Formerly Homeless Man Moves Into the First 3D-Printed Tiny Home
A previously homeless man is the first person to live in a 3D-printed tiny house, built by ICON and New Story.
ICON’s 3D-printed tiny home has finally transitioned from prototype to reality — and the U.S.' first tiny home’s first resident has officially moved in. Tim Shea, 70, a previously homeless man, is the first person to live in a 3D-printed tiny house in the country, and his story proves how the 3D-printed tiny home is more than a feat in engineering and sustainability — it’s also a life-saving technology.
Keep reading to learn more about these 3D-printed tiny homes, how they are helping adults coming out of homelessness, and to hear Shea’s story.
A formerly homeless man has moved into the first 3D-printed tiny home.
In March 2018, social housing nonprofit New Story and construction technology company ICON unveiled the U.S.’s first permitted 3D-printed house in the Austin, Texas area. (More on the actual houses below.) In late 2019, ICON and New Story 3D-printed a community of tiny houses in Mexico.
Two years later, in March 2020, KHN reported that ICON was building six tiny houses in Austin’s Community First! Village, a community of affordable homes for adults coming out of chronic homelessness, run by Mobile Loaves & Fishes. The news outlet reported that Tim Shea, then 69, would soon move into the first of the village’s six 3D-printed tiny houses.
By the fall of 2020, the first house was complete. Then, in March 2021, The NY Post reported that Shea, now 70, had moved into the tiny home back in September, making him the first to live in a 3D-printed tiny house in the U.S. According to The Post, Shea once faced a heroin addiction, he was formerly homeless, and he most recently lived in an RV. His new 400-square-foot home costs him $300 a month, and the Community First! Village provides support programs to help residents.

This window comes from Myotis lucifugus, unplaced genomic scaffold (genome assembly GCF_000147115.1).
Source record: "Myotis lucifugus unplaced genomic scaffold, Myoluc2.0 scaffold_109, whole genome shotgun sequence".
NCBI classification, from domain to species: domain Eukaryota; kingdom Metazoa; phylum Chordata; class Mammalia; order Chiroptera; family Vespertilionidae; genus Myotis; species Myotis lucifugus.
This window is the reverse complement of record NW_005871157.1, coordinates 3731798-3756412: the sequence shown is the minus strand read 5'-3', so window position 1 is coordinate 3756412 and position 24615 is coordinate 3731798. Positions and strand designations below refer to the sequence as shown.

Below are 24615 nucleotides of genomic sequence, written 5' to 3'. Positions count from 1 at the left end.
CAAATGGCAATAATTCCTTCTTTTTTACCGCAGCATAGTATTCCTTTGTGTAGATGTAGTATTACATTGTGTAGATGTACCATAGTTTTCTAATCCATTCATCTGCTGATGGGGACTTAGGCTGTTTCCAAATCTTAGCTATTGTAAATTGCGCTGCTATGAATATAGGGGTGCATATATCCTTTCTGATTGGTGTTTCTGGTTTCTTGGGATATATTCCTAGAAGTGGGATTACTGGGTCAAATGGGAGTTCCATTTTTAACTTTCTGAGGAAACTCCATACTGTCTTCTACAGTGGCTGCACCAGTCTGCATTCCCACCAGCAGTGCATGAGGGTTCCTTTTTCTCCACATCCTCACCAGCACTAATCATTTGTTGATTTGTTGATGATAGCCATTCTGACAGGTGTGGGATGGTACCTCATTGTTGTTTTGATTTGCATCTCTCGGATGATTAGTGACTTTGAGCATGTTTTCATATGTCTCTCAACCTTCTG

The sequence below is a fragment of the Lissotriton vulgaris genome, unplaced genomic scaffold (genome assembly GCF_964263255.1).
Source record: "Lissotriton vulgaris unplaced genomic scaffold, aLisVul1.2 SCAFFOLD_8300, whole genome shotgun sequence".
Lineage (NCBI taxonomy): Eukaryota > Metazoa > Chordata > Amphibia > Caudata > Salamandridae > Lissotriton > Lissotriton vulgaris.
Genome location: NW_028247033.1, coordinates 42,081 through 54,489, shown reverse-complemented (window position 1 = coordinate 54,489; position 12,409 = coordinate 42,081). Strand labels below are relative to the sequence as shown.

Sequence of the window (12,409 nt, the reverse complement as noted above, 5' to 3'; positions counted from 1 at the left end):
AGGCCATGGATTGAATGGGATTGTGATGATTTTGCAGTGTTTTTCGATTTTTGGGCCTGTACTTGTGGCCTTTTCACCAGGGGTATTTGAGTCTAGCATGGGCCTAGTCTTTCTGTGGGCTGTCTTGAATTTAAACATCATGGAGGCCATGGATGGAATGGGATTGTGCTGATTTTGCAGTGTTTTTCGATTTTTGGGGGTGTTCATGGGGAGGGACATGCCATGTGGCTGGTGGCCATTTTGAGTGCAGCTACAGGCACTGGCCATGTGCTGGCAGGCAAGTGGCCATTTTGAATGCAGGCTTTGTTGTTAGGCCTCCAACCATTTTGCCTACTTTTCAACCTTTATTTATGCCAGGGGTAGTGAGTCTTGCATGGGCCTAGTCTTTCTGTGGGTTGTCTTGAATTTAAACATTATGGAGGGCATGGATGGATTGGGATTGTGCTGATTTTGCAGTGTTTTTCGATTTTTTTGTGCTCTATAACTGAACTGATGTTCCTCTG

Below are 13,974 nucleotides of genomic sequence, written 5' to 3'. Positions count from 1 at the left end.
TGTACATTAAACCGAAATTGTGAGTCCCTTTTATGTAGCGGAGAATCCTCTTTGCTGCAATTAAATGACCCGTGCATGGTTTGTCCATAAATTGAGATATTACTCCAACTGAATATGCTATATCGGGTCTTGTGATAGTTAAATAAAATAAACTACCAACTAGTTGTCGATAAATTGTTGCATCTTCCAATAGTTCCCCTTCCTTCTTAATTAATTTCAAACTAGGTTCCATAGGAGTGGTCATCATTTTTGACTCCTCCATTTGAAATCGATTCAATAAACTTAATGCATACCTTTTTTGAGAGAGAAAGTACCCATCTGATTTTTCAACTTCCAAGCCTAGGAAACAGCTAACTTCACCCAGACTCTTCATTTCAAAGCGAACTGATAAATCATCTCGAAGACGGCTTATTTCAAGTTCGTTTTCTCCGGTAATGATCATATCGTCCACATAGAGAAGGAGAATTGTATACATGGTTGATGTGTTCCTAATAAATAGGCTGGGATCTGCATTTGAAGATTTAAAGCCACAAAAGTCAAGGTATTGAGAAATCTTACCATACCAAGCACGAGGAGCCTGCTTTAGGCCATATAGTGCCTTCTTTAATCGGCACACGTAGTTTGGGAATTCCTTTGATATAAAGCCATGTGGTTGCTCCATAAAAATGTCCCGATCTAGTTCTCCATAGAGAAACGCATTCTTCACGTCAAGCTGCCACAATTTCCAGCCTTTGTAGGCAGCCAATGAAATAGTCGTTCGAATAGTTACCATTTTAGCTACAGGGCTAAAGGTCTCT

“When I found out I’d be the first person in America to move into a 3D-printed home, I thought it was pretty awesome,” Shea told The Post. “The very people I used to run away from, I’m running to. If you’ve been on both sides of the fence, you know some people just need a little encouragement and support.”
Now, thanks to his new home and the support of the village, Shea says his whole life has turned around. “Everything I do is just the opposite, and I have many activities to do every day with others,” he said.
These 3D-printed homes are sustainable because they are resilient.
ICON’s 3D-printed homes are printed in less than 48 hours of print time, using ICON's 3D printer, the Vulcan II. As Jason Ballard, ICON’s co-founder and CEO, explained to Green Matters in 2019, the homes are made of ICON’s proprietary Portland Cement-based form of concrete called Lavacrete. The Vulcan II 3D-prints the full wall system of the home using Lavacrete — and the process is weirdly satisfying to watch.
While concrete is not typically known as an eco-friendly material, Ballard believes concrete’s resiliency makes it the perfect material for these homes.
Concrete “is going to last a lot, lot longer than most conventional building materials," Ballard told Green Matters. "So we think that on the full, zoom-out, wide analysis, that the slightly higher embodied energy of using a material like concrete is outweighed in the long run by transitioning to a way of building that's much, much more resistant." These concrete tiny houses should be able to withstand any natural disaster that might hit the Austin, Texas area.
And according to Brett Hagler, New Story’s co-founder and CEO, 3D-printing tiny homes produces “substantially less waste versus traditional construction." As he explained to Green Matters in 2019, "The printer only uses the concrete that is needed so there's not waste of construction materials with each home."
Each 3D-printed tiny house costs an estimated 20 to 30 percent less than a tiny house made with traditional construction, ICON tells Green Matters. These funds primarily come from donors, according to Hagler.
UPDATE, Friday, March 26, 9:15 a.m. ET: This story was edited to include several updated details from ICON.